Judging from the popular TV shows of today, most Americans enjoy a little mystery and intrigue. What is Daenerys’ plan and how will that impact her relationship with Jon Snow? Audiences love being kept in the dark, and viewer anticipation grew as the next Game of Thrones episode approached. Not knowing actually encouraged viewers to “consume” the next episode.

Unfortunately, some medical companies apply this approach to their new technology launch. These companies keep customers (and sales teams) completely in the dark – until THE LAUNCH. But does mystery and intrigue actually generate medical product customer anticipation? Definitely not. Medical product purchasers need information before they’ll purchase. That being the case, why delay informing them?

Obviously, regulatory bodies control what a company can say about a new product and when. But the buying decision is controlled by more than just product specs, features and benefits. Generating awareness of the impact of the clinical pathology addressed by a company’s product, as well as identifying and resolving product use barriers are keys to commercial success. Taking steps to create awareness about the clinical impact and designing campaigns to overcome barriers prior to launch can accelerate sales traction, while still following regulatory regulations.

Innovation Adoption model

To understand why a pre-launch information campaign would work, consider this medical innovation adoption model. The “x” axis represents time and the “y” axis is revenue. Usually a company initiates selling once regulatory approval is obtained. The first step is to drive awareness of the problem addressed by the product, followed by introducing the product’s benefits to customers to generate interest. Typically, customers express objections and create barriers which delay product acquisition. Only after these are addressed, will the customer trial the product. A successful trial results in product adoption and sales begin. But all these steps take.

Innovation Adoption model with awareness campaign

This graph shows how implementing a clinically oriented awareness campaign prior to product regulatory approval can accelerate sales. The adoption model is actually the same. The only difference is that an awareness campaign starts before product approval. This campaign generates awareness about the clinical issues. Steps are taken to identify and resolves clinically-oriented (not product-oriented) barriers. This early exposure accelerates the sales cycle and drives revenue faster as seen by an earlier start to revenue and a faster growth, shown here labelled the “awareness bump.”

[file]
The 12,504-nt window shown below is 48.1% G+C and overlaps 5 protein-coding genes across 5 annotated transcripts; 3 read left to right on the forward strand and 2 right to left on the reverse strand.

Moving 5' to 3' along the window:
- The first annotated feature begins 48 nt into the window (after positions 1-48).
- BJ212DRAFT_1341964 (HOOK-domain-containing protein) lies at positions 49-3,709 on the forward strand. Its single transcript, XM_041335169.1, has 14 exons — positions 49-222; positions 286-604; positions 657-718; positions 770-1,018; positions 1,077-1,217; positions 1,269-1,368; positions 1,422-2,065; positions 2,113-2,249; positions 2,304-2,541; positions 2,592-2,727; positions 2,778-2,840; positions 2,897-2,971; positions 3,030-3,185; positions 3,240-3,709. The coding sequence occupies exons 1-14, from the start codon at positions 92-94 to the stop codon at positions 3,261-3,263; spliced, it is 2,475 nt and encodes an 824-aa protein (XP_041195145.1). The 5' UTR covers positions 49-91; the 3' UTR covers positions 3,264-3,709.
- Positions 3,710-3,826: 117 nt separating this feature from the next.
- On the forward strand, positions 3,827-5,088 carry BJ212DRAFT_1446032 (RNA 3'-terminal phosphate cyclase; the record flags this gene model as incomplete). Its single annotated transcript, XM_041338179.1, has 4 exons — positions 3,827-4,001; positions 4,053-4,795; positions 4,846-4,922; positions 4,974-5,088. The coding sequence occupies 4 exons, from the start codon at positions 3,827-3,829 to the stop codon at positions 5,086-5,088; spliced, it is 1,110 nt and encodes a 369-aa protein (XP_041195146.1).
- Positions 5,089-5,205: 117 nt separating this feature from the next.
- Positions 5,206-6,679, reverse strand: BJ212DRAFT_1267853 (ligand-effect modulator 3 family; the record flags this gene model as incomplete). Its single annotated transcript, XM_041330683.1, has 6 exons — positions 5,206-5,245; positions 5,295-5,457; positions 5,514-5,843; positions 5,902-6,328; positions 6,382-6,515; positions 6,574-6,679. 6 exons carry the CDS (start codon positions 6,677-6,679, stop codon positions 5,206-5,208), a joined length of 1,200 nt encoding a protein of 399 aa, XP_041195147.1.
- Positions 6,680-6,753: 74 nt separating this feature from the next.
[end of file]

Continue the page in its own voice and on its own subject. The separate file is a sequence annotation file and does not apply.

Case study

Let’s examine a real-life case that shows how a clinically oriented awareness campaign can accelerate growth.

I was asked to help a company commercialize a new peritoneal dialysis therapeutic advancement. The company had spent years and millions of research dollars to develop a product that delivered protein to malnourished peritoneal dialysis patients.

Peritoneal dialysis treats patients whose kidneys have failed. The company’s base product, a sterile solution called dialysate, was infused through a catheter into the patient’s abdomen. The same substances in urine pass from the bloodstream into the dialysate-filled abdomen across the lining of the abdominal cavity. After a fixed time period, this solution, full of toxins, is drained out and a new bag of dialysate is infused into the body for another treatment. These patients are treated by nephrologists, specialists in renal medicine.